However, Prof. Bradford was also posting as other people not only to throw invective at others, but to make it appear as though he had more supporters than he did. This might have included him posting as me to announce that I recognized he was completely in the right after investigating the faculty members with whom he had a dispute. He apparently did write a post that said to me, "vai a morte ammazzatto, tu e la tua madre." This is likely a Sicilian form of "f--- you," but could literally be translated as "go get killed, you and your mother." (In a less temperate moment while debating someone else on the board, I had suggested that this person couldn't understand English and thus I would try writing in Italian.)

When I drew Lucas's attention to the false post and the possibly threatening post, Lucas immediately took them down, and he is to be commended for that. However, I don't think they could be fairly described with the relatively innocuous term used in the story, particularly since Prof. Bradford's apology for his impersonations and insults struck many as ungenuine. For the record, I remain open to any evidence Prof. Bradford would care to share with us about the situation.
12.7.2005 1:36pm

"The difference being that the "Right Wing's...Ward Churchill" will fade into obscurity and is unlikely to be heard from again. The Right has demonstrated over and over again that they police their own. You won't see that from the Left."

Police their own. I see. So when can we expect Pat Robertson to fade into obscurity? Or that felonious pill-pooper Rush?

(Holding my breath...)
12.7.2005 2:21pm
Mr. Mandias (mail) (www):
Uh, the only folks who ever talk about Pat Robertson are on the left. Do you see conservatives touting him? Nope.
12.7.2005 7:27pm
Alaska Jack (mail):
Mandias -

Exactly. The one time I can ever remember mainstream conservatives talking about Robertson is a thread that came up on The Corner one time. The subject? How loony Robertson is, how little influence he has even among evangelical Christians (one of which I am not), and why some in the mainstream media and elsewhere insist on holding him up as some kind of paragon of conservatism.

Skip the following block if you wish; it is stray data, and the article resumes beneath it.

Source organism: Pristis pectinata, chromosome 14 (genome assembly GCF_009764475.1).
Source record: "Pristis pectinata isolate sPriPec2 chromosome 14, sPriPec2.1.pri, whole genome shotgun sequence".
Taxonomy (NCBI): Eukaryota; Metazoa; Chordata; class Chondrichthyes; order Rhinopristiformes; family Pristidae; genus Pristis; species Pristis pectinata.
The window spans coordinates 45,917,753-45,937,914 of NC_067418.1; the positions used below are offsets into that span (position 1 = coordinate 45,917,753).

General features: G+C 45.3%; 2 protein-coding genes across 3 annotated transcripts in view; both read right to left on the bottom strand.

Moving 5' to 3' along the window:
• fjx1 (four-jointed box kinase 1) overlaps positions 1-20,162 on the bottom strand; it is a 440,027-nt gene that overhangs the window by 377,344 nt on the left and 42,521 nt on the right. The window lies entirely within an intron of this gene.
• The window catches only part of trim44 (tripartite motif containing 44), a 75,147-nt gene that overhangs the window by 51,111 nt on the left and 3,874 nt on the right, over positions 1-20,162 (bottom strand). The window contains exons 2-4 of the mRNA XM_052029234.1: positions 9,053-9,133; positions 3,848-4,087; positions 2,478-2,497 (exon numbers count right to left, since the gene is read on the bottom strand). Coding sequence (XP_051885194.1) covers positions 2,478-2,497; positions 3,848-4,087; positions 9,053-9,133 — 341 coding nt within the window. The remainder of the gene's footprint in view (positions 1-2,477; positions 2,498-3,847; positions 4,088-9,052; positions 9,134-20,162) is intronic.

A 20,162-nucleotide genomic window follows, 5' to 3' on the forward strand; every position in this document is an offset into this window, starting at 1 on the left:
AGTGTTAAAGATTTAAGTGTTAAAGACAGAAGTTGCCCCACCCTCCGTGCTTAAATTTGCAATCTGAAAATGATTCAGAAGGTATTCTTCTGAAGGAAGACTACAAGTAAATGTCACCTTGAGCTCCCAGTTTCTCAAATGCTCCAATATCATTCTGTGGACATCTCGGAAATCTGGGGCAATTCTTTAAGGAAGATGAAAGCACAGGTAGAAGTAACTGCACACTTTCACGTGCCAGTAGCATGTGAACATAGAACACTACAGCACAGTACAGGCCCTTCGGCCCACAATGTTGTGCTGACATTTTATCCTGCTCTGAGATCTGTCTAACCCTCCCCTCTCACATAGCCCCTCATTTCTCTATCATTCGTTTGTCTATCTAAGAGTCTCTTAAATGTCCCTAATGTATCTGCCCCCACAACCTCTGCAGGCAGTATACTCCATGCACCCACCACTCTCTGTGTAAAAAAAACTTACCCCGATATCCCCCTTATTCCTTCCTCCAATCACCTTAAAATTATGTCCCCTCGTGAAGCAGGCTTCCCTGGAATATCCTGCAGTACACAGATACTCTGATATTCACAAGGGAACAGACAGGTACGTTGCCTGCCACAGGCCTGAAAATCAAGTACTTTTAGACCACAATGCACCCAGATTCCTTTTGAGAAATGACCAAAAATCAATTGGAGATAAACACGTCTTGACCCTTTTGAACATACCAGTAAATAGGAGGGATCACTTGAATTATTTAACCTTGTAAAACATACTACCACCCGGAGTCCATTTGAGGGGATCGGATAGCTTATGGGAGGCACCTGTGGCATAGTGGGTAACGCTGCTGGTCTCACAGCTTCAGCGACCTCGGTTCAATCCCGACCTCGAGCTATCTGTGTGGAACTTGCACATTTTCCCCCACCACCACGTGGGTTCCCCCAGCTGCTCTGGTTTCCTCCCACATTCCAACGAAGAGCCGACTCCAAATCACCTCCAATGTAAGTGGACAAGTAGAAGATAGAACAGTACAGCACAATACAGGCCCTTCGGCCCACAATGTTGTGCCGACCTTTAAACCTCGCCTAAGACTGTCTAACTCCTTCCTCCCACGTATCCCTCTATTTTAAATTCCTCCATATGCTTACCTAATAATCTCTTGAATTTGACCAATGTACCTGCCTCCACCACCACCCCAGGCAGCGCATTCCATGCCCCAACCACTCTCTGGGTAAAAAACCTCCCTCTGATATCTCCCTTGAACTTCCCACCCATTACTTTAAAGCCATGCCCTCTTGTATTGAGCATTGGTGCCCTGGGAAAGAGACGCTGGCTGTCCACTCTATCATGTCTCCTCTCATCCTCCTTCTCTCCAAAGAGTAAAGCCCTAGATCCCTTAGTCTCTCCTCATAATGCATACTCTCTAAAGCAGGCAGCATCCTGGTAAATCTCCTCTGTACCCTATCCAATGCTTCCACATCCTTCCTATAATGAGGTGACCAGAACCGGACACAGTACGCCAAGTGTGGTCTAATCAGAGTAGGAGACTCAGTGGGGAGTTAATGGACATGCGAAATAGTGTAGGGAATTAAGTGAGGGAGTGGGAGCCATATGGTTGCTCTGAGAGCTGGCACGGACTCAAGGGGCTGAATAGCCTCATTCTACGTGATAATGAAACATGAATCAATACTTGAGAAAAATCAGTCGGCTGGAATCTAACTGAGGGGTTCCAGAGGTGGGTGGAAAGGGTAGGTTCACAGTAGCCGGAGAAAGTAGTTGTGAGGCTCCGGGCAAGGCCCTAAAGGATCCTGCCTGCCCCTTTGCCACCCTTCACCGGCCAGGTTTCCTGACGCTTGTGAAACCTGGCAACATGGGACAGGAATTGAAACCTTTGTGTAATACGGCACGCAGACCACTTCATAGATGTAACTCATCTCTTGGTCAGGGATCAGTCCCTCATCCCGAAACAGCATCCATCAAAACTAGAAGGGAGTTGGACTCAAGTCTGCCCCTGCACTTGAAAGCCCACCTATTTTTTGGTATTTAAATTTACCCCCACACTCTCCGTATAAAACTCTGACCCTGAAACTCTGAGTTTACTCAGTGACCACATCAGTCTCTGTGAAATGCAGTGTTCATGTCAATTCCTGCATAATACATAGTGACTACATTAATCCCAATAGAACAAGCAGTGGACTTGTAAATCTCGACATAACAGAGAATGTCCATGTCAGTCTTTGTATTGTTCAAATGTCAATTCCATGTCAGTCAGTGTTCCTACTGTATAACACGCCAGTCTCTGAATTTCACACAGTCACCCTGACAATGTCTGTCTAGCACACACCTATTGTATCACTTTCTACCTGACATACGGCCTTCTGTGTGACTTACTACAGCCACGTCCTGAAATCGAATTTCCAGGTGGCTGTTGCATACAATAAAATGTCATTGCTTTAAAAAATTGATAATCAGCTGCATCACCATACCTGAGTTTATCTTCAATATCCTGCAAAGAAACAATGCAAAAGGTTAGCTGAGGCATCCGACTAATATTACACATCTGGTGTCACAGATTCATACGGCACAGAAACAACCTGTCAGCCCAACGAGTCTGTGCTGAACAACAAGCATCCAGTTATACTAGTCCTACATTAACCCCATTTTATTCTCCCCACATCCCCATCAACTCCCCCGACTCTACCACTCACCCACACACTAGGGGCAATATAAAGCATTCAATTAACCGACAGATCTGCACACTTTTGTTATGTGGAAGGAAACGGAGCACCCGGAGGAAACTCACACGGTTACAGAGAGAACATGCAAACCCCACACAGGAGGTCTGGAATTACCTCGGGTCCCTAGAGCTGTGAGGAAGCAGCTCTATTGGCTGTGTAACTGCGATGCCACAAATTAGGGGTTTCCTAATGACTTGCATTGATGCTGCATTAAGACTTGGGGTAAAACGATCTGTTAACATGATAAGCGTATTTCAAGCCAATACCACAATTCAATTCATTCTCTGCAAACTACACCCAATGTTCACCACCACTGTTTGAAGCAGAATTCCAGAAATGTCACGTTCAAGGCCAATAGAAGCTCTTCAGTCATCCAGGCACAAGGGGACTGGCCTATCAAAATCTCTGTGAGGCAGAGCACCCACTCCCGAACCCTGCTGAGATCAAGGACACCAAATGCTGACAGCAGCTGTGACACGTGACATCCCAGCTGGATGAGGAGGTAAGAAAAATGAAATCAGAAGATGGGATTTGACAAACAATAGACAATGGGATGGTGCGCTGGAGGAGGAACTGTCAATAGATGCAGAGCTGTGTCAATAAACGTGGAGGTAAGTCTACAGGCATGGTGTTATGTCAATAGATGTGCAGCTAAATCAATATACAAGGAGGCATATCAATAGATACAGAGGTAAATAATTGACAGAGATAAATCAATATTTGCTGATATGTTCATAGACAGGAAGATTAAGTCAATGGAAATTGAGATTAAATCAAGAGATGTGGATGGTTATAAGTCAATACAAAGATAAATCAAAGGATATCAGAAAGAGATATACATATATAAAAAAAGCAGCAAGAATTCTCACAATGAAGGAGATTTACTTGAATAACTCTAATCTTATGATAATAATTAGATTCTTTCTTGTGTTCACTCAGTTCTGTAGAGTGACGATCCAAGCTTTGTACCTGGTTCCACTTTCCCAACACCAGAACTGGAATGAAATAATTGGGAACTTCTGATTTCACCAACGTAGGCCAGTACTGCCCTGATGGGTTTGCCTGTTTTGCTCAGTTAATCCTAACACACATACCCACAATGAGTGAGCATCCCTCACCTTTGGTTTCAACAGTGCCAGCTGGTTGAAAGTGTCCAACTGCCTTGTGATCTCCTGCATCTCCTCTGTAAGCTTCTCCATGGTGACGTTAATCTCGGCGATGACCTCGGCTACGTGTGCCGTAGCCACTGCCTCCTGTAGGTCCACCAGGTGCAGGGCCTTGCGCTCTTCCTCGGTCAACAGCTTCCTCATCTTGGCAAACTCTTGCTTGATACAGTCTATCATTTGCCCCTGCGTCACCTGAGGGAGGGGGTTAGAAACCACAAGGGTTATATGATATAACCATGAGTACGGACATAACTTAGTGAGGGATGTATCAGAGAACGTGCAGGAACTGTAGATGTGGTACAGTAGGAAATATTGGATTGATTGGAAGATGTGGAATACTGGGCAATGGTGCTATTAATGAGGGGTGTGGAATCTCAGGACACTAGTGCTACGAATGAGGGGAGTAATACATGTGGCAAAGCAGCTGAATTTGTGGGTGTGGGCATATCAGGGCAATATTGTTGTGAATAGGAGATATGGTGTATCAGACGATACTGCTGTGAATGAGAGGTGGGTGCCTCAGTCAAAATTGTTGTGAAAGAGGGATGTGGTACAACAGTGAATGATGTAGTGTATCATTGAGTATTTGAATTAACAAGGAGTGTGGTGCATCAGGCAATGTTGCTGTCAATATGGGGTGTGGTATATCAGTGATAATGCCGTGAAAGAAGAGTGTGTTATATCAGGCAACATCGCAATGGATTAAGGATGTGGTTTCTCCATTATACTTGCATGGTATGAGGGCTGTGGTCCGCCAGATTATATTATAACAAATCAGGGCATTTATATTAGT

I think "all-purpose fundamentalist bogeyman" is probably the best descriptor at this point.

- AJ
12.7.2005 7:33pm
Reader (mail):
There are some questions I have about all this. Did Bradford lie about his military service on his applications for college, both law schools (JD Miami and LLM Harvard) and Northwestern (Ph.D.)? Did he lie on the bar application for any state bar membership he has? Those are pretty serious documents to lie on, for my money.

What was he doing all those years he claimed to have been in the Infantry? And why go out of his way to have insignia on his car indicating he was a major and to wear a Silver Star pin on his person, if there is some kind of big secret about his military service?
12.7.2005 9:36pm
tefta (mail):
I think I have the answer. It was revealed on the TV show, "E-Ring" last night.

Our hero, who was an undercover, buried-so-deep operative, has no paper trail, so when he needs medical treatment, there is no record his being in the military and he's refused. On TV, the beautiful blonde lawyer lady gets to the bottom of his problem and figures out a way for him to get the medical treatment he needed and keep his record from being exposed. She got one of his fellow clandestine agents to file an affidavit corroborating his medical condition and that did the trick.

The good professor was probably an officer in the same kind of outfit, so his record can not be revealed even to save his good name.
12.8.2005 1:10pm